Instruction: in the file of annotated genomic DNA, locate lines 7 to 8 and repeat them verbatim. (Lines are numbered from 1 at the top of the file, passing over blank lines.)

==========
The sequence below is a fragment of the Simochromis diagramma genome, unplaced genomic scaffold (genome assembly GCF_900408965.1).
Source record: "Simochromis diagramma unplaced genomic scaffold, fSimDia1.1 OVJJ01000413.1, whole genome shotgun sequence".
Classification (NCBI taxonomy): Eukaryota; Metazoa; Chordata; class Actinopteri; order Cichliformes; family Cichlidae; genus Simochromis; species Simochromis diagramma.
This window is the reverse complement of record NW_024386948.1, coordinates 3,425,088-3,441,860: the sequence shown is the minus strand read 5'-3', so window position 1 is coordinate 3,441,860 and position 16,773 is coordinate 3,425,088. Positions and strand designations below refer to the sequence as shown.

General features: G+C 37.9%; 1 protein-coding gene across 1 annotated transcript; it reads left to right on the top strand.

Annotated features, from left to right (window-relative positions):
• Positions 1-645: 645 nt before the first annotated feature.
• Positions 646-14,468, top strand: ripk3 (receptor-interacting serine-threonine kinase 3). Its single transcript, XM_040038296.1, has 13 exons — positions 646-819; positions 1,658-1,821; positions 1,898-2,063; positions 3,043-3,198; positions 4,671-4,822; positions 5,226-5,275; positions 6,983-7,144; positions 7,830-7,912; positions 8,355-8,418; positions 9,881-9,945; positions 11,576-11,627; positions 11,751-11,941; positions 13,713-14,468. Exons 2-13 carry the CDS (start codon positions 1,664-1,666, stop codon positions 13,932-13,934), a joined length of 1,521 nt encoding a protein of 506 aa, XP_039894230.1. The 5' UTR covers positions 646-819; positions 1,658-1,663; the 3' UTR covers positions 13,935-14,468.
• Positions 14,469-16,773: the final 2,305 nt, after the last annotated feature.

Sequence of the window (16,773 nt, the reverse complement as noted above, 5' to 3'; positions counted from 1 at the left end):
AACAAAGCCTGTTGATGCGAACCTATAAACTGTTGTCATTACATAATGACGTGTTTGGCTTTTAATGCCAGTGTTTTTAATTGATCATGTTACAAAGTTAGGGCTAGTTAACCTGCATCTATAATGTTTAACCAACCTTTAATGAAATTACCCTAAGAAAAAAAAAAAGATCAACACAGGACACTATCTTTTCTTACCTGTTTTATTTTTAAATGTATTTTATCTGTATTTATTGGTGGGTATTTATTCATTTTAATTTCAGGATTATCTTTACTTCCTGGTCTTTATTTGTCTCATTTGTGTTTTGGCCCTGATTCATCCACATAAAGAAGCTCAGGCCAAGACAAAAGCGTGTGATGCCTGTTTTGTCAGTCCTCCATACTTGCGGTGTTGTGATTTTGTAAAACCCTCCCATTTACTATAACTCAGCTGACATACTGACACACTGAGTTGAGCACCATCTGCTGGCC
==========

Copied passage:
• Positions 1-645: 645 nt before the first annotated feature.
• Positions 646-14,468, top strand: ripk3 (receptor-interacting serine-threonine kinase 3). Its single transcript, XM_040038296.1, has 13 exons — positions 646-819; positions 1,658-1,821; positions 1,898-2,063; positions 3,043-3,198; positions 4,671-4,822; positions 5,226-5,275; positions 6,983-7,144; positions 7,830-7,912; positions 8,355-8,418; positions 9,881-9,945; positions 11,576-11,627; positions 11,751-11,941; positions 13,713-14,468. Exons 2-13 carry the CDS (start codon positions 1,664-1,666, stop codon positions 13,932-13,934), a joined length of 1,521 nt encoding a protein of 506 aa, XP_039894230.1. The 5' UTR covers positions 646-819; positions 1,658-1,663; the 3' UTR covers positions 13,935-14,468.